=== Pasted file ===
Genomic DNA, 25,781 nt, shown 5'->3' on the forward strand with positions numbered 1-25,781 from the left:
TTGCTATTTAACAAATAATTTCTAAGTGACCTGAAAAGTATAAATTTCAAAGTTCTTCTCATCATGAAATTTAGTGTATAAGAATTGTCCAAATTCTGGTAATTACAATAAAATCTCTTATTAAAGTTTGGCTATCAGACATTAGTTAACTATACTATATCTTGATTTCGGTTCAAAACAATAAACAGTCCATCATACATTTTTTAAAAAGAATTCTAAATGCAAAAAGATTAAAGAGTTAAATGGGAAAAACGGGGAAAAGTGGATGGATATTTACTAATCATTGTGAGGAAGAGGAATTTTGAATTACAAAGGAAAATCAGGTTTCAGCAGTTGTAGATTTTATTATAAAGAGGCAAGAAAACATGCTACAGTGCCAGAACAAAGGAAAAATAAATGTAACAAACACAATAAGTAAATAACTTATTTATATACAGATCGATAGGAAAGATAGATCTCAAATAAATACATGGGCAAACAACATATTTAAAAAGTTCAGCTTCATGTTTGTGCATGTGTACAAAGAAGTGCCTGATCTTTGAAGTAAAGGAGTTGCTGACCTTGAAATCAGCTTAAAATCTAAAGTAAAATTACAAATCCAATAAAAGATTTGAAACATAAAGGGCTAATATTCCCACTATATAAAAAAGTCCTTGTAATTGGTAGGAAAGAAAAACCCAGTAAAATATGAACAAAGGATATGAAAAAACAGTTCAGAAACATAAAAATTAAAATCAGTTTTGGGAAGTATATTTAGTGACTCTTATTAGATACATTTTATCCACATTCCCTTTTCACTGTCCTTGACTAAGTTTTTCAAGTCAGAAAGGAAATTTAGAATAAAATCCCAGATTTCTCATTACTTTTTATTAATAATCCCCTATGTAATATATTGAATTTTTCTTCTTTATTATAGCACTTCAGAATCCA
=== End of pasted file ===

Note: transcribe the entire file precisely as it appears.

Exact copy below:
Genomic DNA, 25,781 nt, shown 5'->3' on the forward strand with positions numbered 1-25,781 from the left:
TTGCTATTTAACAAATAATTTCTAAGTGACCTGAAAAGTATAAATTTCAAAGTTCTTCTCATCATGAAATTTAGTGTATAAGAATTGTCCAAATTCTGGTAATTACAATAAAATCTCTTATTAAAGTTTGGCTATCAGACATTAGTTAACTATACTATATCTTGATTTCGGTTCAAAACAATAAACAGTCCATCATACATTTTTTAAAAAGAATTCTAAATGCAAAAAGATTAAAGAGTTAAATGGGAAAAACGGGGAAAAGTGGATGGATATTTACTAATCATTGTGAGGAAGAGGAATTTTGAATTACAAAGGAAAATCAGGTTTCAGCAGTTGTAGATTTTATTATAAAGAGGCAAGAAAACATGCTACAGTGCCAGAACAAAGGAAAAATAAATGTAACAAACACAATAAGTAAATAACTTATTTATATACAGATCGATAGGAAAGATAGATCTCAAATAAATACATGGGCAAACAACATATTTAAAAAGTTCAGCTTCATGTTTGTGCATGTGTACAAAGAAGTGCCTGATCTTTGAAGTAAAGGAGTTGCTGACCTTGAAATCAGCTTAAAATCTAAAGTAAAATTACAAATCCAATAAAAGATTTGAAACATAAAGGGCTAATATTCCCACTATATAAAAAAGTCCTTGTAATTGGTAGGAAAGAAAAACCCAGTAAAATATGAACAAAGGATATGAAAAAACAGTTCAGAAACATAAAAATTAAAATCAGTTTTGGGAAGTATATTTAGTGACTCTTATTAGATACATTTTATCCACATTCCCTTTTCACTGTCCTTGACTAAGTTTTTCAAGTCAGAAAGGAAATTTAGAATAAAATCCCAGATTTCTCATTACTTTTTATTAATAATCCCCTATGTAATATATTGAATTTTTCTTCTTTATTATAGCACTTCAGAATCCA